“The Dow Jones Industrials advanced from 66 to 11,497 in the 20th Century, a staggering 17,320% increase that materialized despite four costly wars, a Great Depression and many recessions... Charlie and I believe it’s a terrible mistake to try to dance in and out of ... The risks of being out of the game are huge compared to the risks of being in it.”
Dollar Cost Averaging:
Though the data is pretty clear, that time in the market rather than timing the market is the key, investing personal capital into the stock market remains an emotional decision. As such, there is a popular concept called “dollar cost averaging” that seeks to reduce the risk of investing all of one’s capital at the wrong time.
Essentially, instead of investing all of ones capital today, an investor might chose to break up their investment into 10 equal parts, allocating that capital gradually over time. Instead of investing $1 million today, an investor could invest $100,000 per month for the next ten months.
Though this will ensure that an investor does not allocate all their capital at the worst possible time, the data shows that historically, delaying investing generates a comparatively inferior return to lump sum investing. Though it is a systematic approach (which is better than gut feel), it remains a form of attempting to time the market.
Given all that has been said, investors might wrongly assume that there is no way to identify what might make a good investment. This is untrue.
There are several effective ways of identifying individual companies (and perhaps even indices) as attractive.
The following graph highlights that purchasing companies that are cheaper than average tends to generate a better than average return over time.
Is it possible to identify when markets are cheap?
It is in fact possible to identify when markets are cheap. The challenge in timing the market isn't in establishing when markets are cheap or expensive, the challenge is in pinpointing when the market is due to turn around. And therein lies the problem.
Just because a company or market has been identified as cheap or expensive does not mean that they will revert to properly priced in the near term. In fact, we’ve often seen companies that we thought were already expensive continue to defy gravity and push higher. Similarly, we’ve seen companies that we thought couldn't possibly fall lower do just that.
As this table shows, it is obvious when the market is cheap on an historical basis, and it is obvious when it is expensive. However, it is near impossible to determine how quickly things will recover or normalise.
Additionally, identifying anomalies is not especially helpful in normal times – and most times are normal.
For instance, in the last 26 years there have only been 6 times when the markets Price to Earnings Ratio diverted meaningfully from the average by more than one standard deviation.
It would be quite a challenge to build and manage a portfolio if adjustments were only made in extreme circumstances.
How we manage exposure
We don’t take a view on broader markets. We’ve found that attempting to do so has rarely generated good outcomes for us. Instead we’ve discovered that it’s far better for ourselves and our investors if we stick to what we are good at - picking individual companies with cheap stock.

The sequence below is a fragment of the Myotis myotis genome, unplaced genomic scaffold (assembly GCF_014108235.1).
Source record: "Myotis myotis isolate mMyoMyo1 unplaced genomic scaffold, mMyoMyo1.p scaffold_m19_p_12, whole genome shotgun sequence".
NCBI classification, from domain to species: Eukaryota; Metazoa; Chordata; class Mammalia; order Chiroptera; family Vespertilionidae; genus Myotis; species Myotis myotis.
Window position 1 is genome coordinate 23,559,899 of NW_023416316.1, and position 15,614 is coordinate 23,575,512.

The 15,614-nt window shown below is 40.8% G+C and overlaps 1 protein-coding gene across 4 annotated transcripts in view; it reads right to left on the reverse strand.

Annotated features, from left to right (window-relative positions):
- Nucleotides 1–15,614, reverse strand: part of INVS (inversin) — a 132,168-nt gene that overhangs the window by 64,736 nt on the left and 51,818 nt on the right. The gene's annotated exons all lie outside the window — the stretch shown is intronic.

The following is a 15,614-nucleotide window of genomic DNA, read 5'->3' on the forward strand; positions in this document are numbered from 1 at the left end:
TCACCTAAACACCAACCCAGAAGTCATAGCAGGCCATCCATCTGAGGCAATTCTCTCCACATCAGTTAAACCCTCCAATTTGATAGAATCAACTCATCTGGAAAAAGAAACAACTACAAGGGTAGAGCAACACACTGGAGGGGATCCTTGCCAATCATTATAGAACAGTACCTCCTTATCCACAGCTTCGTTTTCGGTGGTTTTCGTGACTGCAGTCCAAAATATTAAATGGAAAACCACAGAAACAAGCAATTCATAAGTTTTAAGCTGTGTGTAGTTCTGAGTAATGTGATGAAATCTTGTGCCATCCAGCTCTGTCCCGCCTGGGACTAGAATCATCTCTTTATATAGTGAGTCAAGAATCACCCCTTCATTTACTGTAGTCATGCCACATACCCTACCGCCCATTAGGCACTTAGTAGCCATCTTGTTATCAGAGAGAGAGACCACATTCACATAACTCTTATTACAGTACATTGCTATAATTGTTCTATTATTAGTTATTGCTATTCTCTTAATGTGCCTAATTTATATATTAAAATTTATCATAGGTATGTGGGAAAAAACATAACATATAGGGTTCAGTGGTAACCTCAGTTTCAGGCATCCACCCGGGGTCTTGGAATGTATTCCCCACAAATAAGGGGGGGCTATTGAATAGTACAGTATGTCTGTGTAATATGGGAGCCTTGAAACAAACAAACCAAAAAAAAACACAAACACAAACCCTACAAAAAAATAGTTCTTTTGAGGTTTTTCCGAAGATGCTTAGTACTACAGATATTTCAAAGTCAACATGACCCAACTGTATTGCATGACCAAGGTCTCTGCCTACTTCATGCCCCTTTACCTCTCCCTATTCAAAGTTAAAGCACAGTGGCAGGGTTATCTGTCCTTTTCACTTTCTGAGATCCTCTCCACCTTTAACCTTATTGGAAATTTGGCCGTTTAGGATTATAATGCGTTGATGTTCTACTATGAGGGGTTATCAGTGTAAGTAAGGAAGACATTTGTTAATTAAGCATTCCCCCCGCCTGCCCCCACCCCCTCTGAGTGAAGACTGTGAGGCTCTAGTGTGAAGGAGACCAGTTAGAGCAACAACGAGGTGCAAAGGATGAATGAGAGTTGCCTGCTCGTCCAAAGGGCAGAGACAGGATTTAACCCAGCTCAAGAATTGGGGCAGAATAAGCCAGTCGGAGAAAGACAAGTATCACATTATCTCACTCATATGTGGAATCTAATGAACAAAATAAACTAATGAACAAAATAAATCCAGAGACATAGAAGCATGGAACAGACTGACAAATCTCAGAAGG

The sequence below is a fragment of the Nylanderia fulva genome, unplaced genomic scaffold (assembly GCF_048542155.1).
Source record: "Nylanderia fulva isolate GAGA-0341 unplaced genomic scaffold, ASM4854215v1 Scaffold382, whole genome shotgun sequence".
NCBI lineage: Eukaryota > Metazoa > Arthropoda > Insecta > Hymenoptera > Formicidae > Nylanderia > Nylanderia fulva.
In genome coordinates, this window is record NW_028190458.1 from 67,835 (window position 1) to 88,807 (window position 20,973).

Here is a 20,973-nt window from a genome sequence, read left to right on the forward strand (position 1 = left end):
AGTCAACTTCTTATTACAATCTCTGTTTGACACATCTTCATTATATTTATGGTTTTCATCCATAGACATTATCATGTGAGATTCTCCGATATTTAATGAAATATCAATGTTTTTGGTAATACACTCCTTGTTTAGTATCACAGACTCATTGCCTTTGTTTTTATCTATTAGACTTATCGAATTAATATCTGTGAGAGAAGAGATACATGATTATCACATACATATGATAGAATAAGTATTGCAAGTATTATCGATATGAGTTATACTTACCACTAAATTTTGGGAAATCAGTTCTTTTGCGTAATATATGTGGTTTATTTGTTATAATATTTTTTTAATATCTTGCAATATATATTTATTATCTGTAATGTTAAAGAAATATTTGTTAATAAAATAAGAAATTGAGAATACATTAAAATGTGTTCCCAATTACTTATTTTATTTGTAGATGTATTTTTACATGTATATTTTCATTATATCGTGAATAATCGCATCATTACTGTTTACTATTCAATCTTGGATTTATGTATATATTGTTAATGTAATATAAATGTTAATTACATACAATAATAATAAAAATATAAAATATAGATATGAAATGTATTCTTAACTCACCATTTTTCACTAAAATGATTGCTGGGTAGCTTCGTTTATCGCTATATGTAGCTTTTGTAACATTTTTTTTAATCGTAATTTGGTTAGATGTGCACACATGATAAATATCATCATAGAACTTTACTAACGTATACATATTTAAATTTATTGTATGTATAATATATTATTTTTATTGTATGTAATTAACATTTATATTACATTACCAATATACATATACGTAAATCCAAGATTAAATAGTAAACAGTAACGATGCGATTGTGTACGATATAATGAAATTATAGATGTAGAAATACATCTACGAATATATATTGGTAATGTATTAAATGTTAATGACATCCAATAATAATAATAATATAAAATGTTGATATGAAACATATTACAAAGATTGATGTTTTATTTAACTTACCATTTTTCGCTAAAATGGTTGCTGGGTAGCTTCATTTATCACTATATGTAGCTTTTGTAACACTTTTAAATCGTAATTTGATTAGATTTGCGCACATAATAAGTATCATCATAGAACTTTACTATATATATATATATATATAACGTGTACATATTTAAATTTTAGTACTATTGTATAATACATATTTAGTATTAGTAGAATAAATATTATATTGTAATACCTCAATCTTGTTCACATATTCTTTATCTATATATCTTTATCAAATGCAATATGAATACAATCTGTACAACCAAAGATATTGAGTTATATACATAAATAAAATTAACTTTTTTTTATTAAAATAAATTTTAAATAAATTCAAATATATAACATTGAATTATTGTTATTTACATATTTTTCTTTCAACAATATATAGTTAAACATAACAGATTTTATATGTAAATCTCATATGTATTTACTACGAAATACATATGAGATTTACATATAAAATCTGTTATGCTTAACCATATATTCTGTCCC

We aren't looking to time the market or dollar cost average, but averaging down is a natural consequence of our process. If opportunity presents, we will buy our full position as speedily as possible. If the price later falls, we will happily buy more to maintain our designated weighting. This has the effect of averaging down our cost price but our consideration is that we simply want more of a company that we like.
By virtue of our investment approach we tend to find ourselves with more cash at the ready as markets correct and fully invested when markets are at their lowest.
We simply seek to be fearful when others are greedy, and greedy when others are fearful.
“Be fearful when others are greedy and greedy when others are fearful.” Warren Buffet
Though the concept resonates with most, the implementation is difficult. As we previously discussed most investors tend to do the opposite.
Physiologically investors would rather be part of the crowd than take a contrarian position.
Additionally we believe that most investors fail to understand what makes a market: Rather than a perfectly priced single entity, the market is a great collection of over 2,000 individual companies, driven by their earnings and millions of individual investors expressing their emotions through their purchasing and selling activity.
As far as we’ve found, it’s very difficult if not impossible to read that activity with any hope of consistently predicting it in the short term.
What we can do is continue to buy companies that are cheap and sell them once they have become expensive.
In the meantime, we are happy for the market to do what it has always done: provide talking points for the financial news and broadly confuse anyone trying to make sense of the billions of individual decisions that drive the market every single day.
Very well done